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To What Extent Did Government Powers Increase at the Start of Wwi?

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On Monday 4th August 1914, Great Britain declared war on Germany. This war was to be like no other. This war would involve the whole country. It was to bring about huge changes in society and in the lives of ordinary people. During the war, the Government did increase its powers over the country, but was it enough?

During World War I, the government introduced many changes in industry. One of the first things they did was take control of the mines. They took control of them so they could be used to help the war effort, not for the sole benefit of the mine owners. Miners were not conscripted, because they were considered to be doing 'vital work'. Also, railways were taken over by the Government and ran as one single unified system, as they were needed to transport troops around the country; to and from training camps and to the ports where they would be shipped to battlefields.

In 1915, it was well publicized that there was a shortage of munitions. The munitions industry couldn't keep up with the demand on the Western Front and there was a national shortage of shells, bullets and guns. The Government set up a 'Ministry of Munitions' to increase the production of armaments. The State took control of more than 20 000 munitions factories, which they stocked with the latest equipment.

The First World War transformed the position of women in society. During the war, women showed they could do the jobs of men in the workplace and take care of the family as well. The Government initially said that women were to support the family and their husbands throughout the war, but as more and more men left, there had to be positions filled. Male trade unions were largely opposed to the employment of unskilled women to replace skilled men. Women were paid less than men, so unions were worried that when the men came back, they would be paid less, or the women would be kept on, as they don't get paid as much. Eventually, trade unions came around as women were working in munitions factories, which was vital for the war effort. As the war went on, women were encouraged to work full time. There was direct persuasion from the government for them to join the Women's Land Army and the armed forces as nurses, cooks, mechanics and drivers.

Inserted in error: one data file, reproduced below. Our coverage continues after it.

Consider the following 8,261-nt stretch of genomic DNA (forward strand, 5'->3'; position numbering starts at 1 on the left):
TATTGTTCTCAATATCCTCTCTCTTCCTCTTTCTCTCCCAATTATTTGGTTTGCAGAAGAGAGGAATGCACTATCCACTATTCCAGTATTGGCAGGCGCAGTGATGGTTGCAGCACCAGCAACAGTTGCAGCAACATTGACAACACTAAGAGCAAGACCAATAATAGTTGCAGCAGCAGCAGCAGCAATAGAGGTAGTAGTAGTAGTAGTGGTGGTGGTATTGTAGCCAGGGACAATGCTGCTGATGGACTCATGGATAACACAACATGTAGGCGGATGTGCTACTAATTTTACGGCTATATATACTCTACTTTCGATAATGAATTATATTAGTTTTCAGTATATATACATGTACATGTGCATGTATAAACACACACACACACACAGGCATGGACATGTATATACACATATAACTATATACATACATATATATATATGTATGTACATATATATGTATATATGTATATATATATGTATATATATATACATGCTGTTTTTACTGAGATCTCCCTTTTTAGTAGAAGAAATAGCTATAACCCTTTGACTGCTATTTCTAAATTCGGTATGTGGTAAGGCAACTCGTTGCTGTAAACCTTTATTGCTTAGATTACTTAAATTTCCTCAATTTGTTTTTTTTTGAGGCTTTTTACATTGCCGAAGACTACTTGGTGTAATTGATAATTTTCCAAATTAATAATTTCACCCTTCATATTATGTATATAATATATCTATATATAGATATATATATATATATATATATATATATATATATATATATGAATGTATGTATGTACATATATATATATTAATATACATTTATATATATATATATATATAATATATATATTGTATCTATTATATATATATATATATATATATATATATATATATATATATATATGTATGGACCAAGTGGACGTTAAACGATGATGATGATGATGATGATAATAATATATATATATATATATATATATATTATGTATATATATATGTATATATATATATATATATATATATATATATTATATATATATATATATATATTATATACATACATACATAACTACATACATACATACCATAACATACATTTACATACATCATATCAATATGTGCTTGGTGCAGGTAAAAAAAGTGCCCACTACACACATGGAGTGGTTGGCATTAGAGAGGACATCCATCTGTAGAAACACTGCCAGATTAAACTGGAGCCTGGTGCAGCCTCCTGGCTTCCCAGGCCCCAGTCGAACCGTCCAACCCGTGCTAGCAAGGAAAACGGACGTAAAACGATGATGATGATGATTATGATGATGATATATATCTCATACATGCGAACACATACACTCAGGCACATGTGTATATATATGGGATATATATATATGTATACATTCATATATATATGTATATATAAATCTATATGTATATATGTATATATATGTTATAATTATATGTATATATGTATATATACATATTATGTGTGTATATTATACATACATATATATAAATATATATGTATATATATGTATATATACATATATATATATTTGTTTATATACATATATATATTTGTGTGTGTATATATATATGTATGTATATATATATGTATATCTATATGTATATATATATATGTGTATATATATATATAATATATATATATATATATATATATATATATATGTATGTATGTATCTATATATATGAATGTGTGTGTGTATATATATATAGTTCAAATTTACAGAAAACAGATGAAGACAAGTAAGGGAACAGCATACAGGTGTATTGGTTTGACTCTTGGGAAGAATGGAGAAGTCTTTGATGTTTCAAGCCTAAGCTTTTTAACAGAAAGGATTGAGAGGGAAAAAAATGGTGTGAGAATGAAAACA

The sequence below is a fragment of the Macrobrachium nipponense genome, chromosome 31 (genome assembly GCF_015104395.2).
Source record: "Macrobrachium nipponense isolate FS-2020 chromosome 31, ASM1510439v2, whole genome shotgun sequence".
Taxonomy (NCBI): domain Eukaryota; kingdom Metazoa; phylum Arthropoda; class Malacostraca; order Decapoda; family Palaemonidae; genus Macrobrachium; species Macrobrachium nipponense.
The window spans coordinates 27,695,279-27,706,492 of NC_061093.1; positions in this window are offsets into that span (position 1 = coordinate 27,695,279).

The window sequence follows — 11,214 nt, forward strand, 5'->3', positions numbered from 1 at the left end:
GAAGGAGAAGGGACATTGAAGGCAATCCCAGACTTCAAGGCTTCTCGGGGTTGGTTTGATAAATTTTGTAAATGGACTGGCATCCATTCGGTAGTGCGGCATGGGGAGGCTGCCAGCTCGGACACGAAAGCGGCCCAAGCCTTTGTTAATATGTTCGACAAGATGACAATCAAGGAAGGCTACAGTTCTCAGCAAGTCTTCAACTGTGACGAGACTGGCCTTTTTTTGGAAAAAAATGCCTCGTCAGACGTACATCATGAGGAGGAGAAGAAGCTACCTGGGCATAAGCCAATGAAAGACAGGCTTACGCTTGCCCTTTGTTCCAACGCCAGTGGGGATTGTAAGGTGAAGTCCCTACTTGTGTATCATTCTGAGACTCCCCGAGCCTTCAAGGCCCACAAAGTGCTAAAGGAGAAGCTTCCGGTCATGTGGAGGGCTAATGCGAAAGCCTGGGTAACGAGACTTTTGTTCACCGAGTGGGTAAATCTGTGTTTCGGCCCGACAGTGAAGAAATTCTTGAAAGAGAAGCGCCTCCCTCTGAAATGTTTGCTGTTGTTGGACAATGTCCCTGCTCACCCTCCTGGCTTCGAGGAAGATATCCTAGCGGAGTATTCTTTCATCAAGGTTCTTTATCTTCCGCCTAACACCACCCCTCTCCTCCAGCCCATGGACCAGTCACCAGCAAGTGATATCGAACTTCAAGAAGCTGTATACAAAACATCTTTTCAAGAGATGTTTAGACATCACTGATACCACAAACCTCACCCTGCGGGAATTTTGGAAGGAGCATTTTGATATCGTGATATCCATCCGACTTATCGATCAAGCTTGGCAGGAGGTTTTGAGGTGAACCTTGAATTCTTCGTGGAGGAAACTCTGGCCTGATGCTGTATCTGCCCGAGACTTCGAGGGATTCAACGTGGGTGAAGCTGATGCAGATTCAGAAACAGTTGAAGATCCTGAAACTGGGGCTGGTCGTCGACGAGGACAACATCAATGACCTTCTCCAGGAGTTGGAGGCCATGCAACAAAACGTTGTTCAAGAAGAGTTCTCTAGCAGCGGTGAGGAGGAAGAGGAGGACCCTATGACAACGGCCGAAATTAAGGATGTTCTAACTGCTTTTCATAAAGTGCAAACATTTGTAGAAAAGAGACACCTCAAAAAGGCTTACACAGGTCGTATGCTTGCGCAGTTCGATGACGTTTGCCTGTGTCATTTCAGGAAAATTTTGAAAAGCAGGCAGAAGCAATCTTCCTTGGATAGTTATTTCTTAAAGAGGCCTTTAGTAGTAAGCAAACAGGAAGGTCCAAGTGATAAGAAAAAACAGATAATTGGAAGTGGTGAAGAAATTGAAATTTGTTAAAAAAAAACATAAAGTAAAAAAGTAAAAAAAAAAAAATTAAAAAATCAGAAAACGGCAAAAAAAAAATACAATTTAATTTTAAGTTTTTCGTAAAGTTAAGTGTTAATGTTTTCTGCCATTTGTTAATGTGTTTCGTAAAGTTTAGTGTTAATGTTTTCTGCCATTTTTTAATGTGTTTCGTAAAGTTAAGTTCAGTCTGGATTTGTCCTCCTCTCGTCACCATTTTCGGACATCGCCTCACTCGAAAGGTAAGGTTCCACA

The government also tightened its power over people, with the introduction of conscription. In January 1916, Parliament passed the first Conscription Act. This made military service for all single men between the ages of 18 and 41 compulsory. Three months later, due to even more shortage, this was extended to include married men. Between 1916 and 1918, one in three men was conscripted into the armed forces. During the war, many religious groups refused to go to war, as they were 'conscientious objectors', which meant that they felt war was wrong and they couldn't contemplate killing another human being. These people had to convince a tribunal they really were genuine, not just cowards. After the tribunal had been convinced, they were ordered to take part in non-combat work, for example, driving



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